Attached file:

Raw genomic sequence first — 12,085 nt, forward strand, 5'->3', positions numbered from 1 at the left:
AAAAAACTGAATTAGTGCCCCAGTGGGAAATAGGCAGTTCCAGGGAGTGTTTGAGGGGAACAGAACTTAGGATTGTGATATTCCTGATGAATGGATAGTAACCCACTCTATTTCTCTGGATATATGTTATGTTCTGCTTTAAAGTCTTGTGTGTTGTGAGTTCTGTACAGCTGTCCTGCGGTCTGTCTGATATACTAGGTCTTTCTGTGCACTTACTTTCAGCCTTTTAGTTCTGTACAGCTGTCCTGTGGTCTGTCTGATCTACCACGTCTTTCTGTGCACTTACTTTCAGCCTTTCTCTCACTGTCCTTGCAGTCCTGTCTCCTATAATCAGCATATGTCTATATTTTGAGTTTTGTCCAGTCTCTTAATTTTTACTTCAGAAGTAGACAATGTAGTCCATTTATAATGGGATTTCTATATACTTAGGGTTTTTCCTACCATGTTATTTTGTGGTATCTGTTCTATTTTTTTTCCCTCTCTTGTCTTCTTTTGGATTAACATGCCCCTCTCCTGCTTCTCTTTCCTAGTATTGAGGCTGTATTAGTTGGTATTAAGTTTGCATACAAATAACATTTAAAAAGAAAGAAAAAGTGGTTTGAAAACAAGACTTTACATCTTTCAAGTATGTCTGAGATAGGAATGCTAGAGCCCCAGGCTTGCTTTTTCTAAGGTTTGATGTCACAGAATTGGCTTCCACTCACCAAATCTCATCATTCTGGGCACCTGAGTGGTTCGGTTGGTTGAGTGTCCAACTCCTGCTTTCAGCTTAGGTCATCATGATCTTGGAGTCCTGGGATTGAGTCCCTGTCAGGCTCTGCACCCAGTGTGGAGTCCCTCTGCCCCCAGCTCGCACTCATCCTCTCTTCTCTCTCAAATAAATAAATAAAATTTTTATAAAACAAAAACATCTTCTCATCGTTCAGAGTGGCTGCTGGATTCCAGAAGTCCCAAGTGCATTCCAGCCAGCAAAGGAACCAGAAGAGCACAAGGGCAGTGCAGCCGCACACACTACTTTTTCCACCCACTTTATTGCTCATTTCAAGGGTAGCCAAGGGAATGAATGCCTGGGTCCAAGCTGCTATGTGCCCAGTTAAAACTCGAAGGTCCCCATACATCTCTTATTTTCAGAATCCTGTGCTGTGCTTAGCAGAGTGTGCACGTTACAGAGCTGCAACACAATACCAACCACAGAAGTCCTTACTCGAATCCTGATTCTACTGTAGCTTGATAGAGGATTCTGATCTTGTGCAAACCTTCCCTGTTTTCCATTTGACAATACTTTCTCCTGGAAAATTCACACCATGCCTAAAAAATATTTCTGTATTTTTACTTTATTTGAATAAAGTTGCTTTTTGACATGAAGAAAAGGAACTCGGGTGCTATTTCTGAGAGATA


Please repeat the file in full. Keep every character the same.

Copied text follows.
Raw genomic sequence first — 12,085 nt, forward strand, 5'->3', positions numbered from 1 at the left:
AAAAAACTGAATTAGTGCCCCAGTGGGAAATAGGCAGTTCCAGGGAGTGTTTGAGGGGAACAGAACTTAGGATTGTGATATTCCTGATGAATGGATAGTAACCCACTCTATTTCTCTGGATATATGTTATGTTCTGCTTTAAAGTCTTGTGTGTTGTGAGTTCTGTACAGCTGTCCTGCGGTCTGTCTGATATACTAGGTCTTTCTGTGCACTTACTTTCAGCCTTTTAGTTCTGTACAGCTGTCCTGTGGTCTGTCTGATCTACCACGTCTTTCTGTGCACTTACTTTCAGCCTTTCTCTCACTGTCCTTGCAGTCCTGTCTCCTATAATCAGCATATGTCTATATTTTGAGTTTTGTCCAGTCTCTTAATTTTTACTTCAGAAGTAGACAATGTAGTCCATTTATAATGGGATTTCTATATACTTAGGGTTTTTCCTACCATGTTATTTTGTGGTATCTGTTCTATTTTTTTTCCCTCTCTTGTCTTCTTTTGGATTAACATGCCCCTCTCCTGCTTCTCTTTCCTAGTATTGAGGCTGTATTAGTTGGTATTAAGTTTGCATACAAATAACATTTAAAAAGAAAGAAAAAGTGGTTTGAAAACAAGACTTTACATCTTTCAAGTATGTCTGAGATAGGAATGCTAGAGCCCCAGGCTTGCTTTTTCTAAGGTTTGATGTCACAGAATTGGCTTCCACTCACCAAATCTCATCATTCTGGGCACCTGAGTGGTTCGGTTGGTTGAGTGTCCAACTCCTGCTTTCAGCTTAGGTCATCATGATCTTGGAGTCCTGGGATTGAGTCCCTGTCAGGCTCTGCACCCAGTGTGGAGTCCCTCTGCCCCCAGCTCGCACTCATCCTCTCTTCTCTCTCAAATAAATAAATAAAATTTTTATAAAACAAAAACATCTTCTCATCGTTCAGAGTGGCTGCTGGATTCCAGAAGTCCCAAGTGCATTCCAGCCAGCAAAGGAACCAGAAGAGCACAAGGGCAGTGCAGCCGCACACACTACTTTTTCCACCCACTTTATTGCTCATTTCAAGGGTAGCCAAGGGAATGAATGCCTGGGTCCAAGCTGCTATGTGCCCAGTTAAAACTCGAAGGTCCCCATACATCTCTTATTTTCAGAATCCTGTGCTGTGCTTAGCAGAGTGTGCACGTTACAGAGCTGCAACACAATACCAACCACAGAAGTCCTTACTCGAATCCTGATTCTACTGTAGCTTGATAGAGGATTCTGATCTTGTGCAAACCTTCCCTGTTTTCCATTTGACAATACTTTCTCCTGGAAAATTCACACCATGCCTAAAAAATATTTCTGTATTTTTACTTTATTTGAATAAAGTTGCTTTTTGACATGAAGAAAAGGAACTCGGGTGCTATTTCTGAGAGATA